What other unique putter tech stories have you come across? Please share the ones that impressed you in the comment section below.

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James is a golf gear-nut living and writing about all things golf in Korea. A fan of Tiger, Fred, and Seve, he is forever seeking the holy grail of golf clubs that will lower his score. He graduated from the University of British Columbia in Vancouver, BC, Canada and has been in Korea to witness the explosive growth of golf since 1996. Despite playing golf for over 30 years and being a perpetual 10-handicapper, James steadfastly claims to be the embodiment of the Average Joe Korean golfer. He can be reached at [email protected], and often introduces cool new Asia-based golf gear on YouTube and Instagram.

13 Comments

13 Comments

  1. Paul Runyan

    Jul 4, 2022 at 12:48 pm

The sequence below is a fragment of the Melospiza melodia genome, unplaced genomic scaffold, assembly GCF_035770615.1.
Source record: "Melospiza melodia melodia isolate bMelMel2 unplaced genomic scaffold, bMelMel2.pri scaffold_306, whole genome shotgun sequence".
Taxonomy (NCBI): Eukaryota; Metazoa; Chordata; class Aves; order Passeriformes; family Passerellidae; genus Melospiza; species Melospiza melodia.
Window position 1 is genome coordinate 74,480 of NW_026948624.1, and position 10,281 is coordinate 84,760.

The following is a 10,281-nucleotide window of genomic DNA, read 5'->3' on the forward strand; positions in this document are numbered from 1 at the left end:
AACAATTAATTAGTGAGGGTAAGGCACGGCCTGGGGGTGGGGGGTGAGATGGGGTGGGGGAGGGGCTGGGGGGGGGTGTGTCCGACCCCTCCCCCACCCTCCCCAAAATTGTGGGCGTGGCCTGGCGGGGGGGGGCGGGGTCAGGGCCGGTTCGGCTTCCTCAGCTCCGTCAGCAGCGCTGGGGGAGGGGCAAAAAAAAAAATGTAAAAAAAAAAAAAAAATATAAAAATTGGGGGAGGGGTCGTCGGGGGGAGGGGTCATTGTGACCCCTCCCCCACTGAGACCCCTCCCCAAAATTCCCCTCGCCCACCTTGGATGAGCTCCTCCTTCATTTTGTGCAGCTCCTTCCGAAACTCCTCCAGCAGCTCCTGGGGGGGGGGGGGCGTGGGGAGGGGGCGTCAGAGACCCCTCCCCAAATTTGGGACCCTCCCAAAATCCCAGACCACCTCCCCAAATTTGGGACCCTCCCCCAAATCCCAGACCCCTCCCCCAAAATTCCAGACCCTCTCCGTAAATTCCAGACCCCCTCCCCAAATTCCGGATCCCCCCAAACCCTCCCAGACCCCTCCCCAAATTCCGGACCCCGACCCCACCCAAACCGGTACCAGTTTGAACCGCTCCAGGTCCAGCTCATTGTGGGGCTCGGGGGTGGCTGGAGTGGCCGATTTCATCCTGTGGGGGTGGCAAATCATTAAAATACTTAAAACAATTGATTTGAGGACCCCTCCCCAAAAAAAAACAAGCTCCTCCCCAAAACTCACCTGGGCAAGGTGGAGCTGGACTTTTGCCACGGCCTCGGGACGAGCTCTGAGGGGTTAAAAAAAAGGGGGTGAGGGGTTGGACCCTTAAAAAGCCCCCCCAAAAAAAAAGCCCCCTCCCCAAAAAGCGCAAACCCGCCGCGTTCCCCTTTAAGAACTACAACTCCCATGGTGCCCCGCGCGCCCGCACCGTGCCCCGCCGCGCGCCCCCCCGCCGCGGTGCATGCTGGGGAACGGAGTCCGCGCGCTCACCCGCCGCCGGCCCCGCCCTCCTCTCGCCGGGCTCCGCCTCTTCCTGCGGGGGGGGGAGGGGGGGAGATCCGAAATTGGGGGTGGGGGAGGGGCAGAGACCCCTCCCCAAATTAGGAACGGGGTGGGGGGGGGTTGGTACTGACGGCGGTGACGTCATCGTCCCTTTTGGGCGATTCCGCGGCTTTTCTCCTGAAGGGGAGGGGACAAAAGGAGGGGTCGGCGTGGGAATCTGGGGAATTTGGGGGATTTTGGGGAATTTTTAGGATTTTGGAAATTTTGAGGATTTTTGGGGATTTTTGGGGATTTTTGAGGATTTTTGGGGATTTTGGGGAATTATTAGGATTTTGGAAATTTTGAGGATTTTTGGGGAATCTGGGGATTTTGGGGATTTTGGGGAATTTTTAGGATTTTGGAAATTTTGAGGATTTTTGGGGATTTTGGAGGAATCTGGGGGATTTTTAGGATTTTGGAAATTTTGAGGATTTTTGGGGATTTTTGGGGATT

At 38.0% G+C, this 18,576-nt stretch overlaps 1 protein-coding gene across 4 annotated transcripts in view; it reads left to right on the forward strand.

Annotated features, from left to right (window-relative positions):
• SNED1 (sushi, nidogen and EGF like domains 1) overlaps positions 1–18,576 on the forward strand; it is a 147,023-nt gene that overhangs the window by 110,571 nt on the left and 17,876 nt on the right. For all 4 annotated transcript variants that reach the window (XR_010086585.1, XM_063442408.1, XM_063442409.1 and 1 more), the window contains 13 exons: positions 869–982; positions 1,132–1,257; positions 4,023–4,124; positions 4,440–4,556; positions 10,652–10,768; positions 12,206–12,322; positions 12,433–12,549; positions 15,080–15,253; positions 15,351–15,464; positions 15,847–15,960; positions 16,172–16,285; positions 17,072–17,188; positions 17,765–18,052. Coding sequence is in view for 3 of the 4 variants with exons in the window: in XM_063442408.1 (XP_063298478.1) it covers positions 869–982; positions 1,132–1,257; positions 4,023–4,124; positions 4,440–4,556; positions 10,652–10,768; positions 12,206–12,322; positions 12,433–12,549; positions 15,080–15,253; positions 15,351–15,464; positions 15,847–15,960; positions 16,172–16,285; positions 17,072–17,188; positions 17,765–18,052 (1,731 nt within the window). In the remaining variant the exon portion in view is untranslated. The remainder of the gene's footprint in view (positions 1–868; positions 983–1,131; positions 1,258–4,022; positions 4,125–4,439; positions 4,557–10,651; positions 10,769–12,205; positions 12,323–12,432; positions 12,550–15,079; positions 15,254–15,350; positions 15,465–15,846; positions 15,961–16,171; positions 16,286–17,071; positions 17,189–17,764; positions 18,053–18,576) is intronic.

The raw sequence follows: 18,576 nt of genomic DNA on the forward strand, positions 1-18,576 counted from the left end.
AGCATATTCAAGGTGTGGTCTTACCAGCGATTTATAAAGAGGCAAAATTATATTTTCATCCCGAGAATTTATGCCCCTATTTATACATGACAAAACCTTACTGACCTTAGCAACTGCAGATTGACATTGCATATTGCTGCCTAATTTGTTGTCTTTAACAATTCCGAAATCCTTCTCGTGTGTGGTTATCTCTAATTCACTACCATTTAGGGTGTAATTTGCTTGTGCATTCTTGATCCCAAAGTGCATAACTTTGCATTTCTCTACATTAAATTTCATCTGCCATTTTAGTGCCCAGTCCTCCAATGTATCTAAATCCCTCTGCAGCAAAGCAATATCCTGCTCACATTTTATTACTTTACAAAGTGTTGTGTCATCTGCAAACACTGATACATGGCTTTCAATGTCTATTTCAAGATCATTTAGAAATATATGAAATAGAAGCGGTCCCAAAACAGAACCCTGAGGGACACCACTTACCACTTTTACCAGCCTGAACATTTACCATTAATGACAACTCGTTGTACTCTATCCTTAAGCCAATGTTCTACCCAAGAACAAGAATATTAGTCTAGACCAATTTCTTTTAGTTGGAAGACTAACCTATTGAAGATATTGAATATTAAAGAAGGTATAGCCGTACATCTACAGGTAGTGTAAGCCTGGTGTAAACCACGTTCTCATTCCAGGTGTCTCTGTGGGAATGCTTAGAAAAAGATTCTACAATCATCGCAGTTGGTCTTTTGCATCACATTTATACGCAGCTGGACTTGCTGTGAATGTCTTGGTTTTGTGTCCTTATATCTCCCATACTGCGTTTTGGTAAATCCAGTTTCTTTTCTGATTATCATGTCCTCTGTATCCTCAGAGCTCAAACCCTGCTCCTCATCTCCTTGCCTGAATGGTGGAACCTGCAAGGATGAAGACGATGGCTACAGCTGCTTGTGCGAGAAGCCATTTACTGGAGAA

Yes, all wonderful re-engineered updated ideas from Teardrop and the like. Impressive!

    Of course this didn’t take into account of what type of green and how fast or slow it is and if it’s been recently cut and rolled.

    I have several Yes! Putters that are the same style but tweaked for different playing/putting surfaces. And, 8 Bettinardis with several of the same except for weight and loft. BB37 is my favorite. Ping putters from the 60’s — Great, They all work. Teardrop was Ok.

    Some of the “face technologies” just don’t work on PNW greens. Some do.

    But, if you can keep your average putts for the season below 30, your doing well!

    I just tried a TM small mallet width 3 lines similar to the Rossi and I must say on synthetic carpeting it was terrific! It may go into the bag.

    But try before you buy on your local club or course conditions. And if you love it buy another just in case. I’m sure Sam B loves that!!

    And, a Garsen Grip is the only grip I use!

    I do know putting…. Just sayin’

    Paul

  2. Pingback: Meet KOTI: The Korean Scotty Cameron – GolfWRX

  3. Al

    May 30, 2022 at 12:10 pm

    Tad Moore did something similar.

    • Matthew

      Jun 1, 2022 at 10:26 am

      Came here to say this! Called them “washboard grooves” or something like that. Would love to see Golfwrx do some writeups on Tad Moore and Byron Morgan. Two unsung heroes of the custom putter world.